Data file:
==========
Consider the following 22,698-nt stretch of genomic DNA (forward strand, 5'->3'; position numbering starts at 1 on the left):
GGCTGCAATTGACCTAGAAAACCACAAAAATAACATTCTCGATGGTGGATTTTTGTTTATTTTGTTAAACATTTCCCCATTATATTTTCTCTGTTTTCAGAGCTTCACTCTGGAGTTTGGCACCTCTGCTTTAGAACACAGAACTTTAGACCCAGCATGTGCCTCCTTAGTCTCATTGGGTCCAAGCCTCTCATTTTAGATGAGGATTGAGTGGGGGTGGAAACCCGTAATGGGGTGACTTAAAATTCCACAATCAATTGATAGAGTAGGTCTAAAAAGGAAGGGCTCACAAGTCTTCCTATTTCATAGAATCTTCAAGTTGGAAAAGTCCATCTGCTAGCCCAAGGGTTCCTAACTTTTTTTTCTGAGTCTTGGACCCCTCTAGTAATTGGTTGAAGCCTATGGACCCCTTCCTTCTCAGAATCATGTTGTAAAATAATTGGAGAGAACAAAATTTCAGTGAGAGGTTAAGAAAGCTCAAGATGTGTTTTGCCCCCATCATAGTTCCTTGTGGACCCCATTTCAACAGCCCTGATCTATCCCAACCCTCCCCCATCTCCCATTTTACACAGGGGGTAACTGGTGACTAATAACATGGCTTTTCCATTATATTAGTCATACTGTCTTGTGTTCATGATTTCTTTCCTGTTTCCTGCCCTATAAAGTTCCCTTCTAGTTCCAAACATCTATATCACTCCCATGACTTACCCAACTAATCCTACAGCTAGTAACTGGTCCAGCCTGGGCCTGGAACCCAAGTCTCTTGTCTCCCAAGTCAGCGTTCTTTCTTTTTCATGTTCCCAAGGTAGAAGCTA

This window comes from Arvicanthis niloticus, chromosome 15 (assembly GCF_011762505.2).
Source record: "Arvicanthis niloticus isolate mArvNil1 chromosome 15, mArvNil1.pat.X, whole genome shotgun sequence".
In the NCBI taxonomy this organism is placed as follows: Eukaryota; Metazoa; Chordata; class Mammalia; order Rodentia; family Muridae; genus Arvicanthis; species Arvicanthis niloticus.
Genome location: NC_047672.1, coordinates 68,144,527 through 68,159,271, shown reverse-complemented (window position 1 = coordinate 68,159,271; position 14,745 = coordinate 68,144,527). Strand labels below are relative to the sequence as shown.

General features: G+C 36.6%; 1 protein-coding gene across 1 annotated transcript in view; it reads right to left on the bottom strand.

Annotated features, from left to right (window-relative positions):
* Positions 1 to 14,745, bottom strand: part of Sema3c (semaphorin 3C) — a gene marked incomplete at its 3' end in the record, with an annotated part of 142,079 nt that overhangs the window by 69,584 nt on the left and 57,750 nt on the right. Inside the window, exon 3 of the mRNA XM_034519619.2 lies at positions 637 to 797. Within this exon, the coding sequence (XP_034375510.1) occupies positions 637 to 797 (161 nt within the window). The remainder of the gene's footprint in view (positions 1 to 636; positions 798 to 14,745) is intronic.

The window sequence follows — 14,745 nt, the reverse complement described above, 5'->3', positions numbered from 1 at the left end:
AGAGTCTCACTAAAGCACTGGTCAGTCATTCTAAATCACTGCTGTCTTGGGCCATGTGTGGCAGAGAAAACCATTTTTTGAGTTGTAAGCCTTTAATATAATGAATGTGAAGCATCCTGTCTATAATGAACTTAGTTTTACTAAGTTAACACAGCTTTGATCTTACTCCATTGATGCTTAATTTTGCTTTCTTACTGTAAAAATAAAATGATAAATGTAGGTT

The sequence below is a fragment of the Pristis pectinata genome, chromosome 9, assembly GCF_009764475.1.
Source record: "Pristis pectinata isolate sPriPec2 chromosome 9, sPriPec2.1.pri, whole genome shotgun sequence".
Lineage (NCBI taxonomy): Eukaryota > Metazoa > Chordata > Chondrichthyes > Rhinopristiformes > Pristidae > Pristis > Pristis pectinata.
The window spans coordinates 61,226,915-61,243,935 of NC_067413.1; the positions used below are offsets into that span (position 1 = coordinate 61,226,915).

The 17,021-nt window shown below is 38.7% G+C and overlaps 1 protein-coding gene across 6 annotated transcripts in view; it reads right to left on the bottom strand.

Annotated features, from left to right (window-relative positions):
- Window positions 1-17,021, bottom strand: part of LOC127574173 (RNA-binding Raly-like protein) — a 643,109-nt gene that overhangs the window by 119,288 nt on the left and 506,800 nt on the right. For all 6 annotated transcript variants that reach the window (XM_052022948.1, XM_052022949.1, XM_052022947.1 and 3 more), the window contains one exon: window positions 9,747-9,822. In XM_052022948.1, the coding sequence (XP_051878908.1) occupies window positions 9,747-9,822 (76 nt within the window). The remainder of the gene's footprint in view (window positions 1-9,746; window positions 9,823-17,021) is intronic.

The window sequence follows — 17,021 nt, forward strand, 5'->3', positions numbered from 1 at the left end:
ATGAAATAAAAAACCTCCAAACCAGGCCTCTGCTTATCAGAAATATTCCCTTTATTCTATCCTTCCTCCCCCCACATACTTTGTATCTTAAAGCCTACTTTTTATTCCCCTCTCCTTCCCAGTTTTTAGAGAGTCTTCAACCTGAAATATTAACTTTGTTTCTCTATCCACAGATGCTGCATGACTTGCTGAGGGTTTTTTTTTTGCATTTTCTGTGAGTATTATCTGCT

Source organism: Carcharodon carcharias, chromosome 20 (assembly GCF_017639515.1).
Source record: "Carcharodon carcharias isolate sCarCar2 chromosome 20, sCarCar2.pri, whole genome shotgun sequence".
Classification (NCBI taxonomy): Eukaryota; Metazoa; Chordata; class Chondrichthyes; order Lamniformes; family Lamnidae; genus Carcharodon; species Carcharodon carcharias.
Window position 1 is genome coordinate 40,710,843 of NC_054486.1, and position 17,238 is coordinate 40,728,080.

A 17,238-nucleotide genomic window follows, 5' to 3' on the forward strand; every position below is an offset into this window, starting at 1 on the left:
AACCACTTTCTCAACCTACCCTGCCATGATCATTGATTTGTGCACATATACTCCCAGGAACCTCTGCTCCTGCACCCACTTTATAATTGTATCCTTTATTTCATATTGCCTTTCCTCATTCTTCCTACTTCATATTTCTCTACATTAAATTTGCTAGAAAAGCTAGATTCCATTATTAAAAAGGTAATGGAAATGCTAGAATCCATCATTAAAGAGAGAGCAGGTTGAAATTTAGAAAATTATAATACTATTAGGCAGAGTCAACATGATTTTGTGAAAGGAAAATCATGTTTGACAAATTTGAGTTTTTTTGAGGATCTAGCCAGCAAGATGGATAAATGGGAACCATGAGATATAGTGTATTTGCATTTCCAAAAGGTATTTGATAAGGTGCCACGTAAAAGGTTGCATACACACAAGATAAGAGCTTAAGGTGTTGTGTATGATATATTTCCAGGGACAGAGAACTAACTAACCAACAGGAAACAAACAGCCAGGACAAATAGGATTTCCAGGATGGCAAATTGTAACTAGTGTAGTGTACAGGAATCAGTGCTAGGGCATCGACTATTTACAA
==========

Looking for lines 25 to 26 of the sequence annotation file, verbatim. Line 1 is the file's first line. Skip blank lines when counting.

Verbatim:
A 17,238-nucleotide genomic window follows, 5' to 3' on the forward strand; every position below is an offset into this window, starting at 1 on the left:
AACCACTTTCTCAACCTACCCTGCCATGATCATTGATTTGTGCACATATACTCCCAGGAACCTCTGCTCCTGCACCCACTTTATAATTGTATCCTTTATTTCATATTGCCTTTCCTCATTCTTCCTACTTCATATTTCTCTACATTAAATTTGCTAGAAAAGCTAGATTCCATTATTAAAAAGGTAATGGAAATGCTAGAATCCATCATTAAAGAGAGAGCAGGTTGAAATTTAGAAAATTATAATACTATTAGGCAGAGTCAACATGATTTTGTGAAAGGAAAATCATGTTTGACAAATTTGAGTTTTTTTGAGGATCTAGCCAGCAAGATGGATAAATGGGAACCATGAGATATAGTGTATTTGCATTTCCAAAAGGTATTTGATAAGGTGCCACGTAAAAGGTTGCATACACACAAGATAAGAGCTTAAGGTGTTGTGTATGATATATTTCCAGGGACAGAGAACTAACTAACCAACAGGAAACAAACAGCCAGGACAAATAGGATTTCCAGGATGGCAAATTGTAACTAGTGTAGTGTACAGGAATCAGTGCTAGGGCATCGACTATTTACAA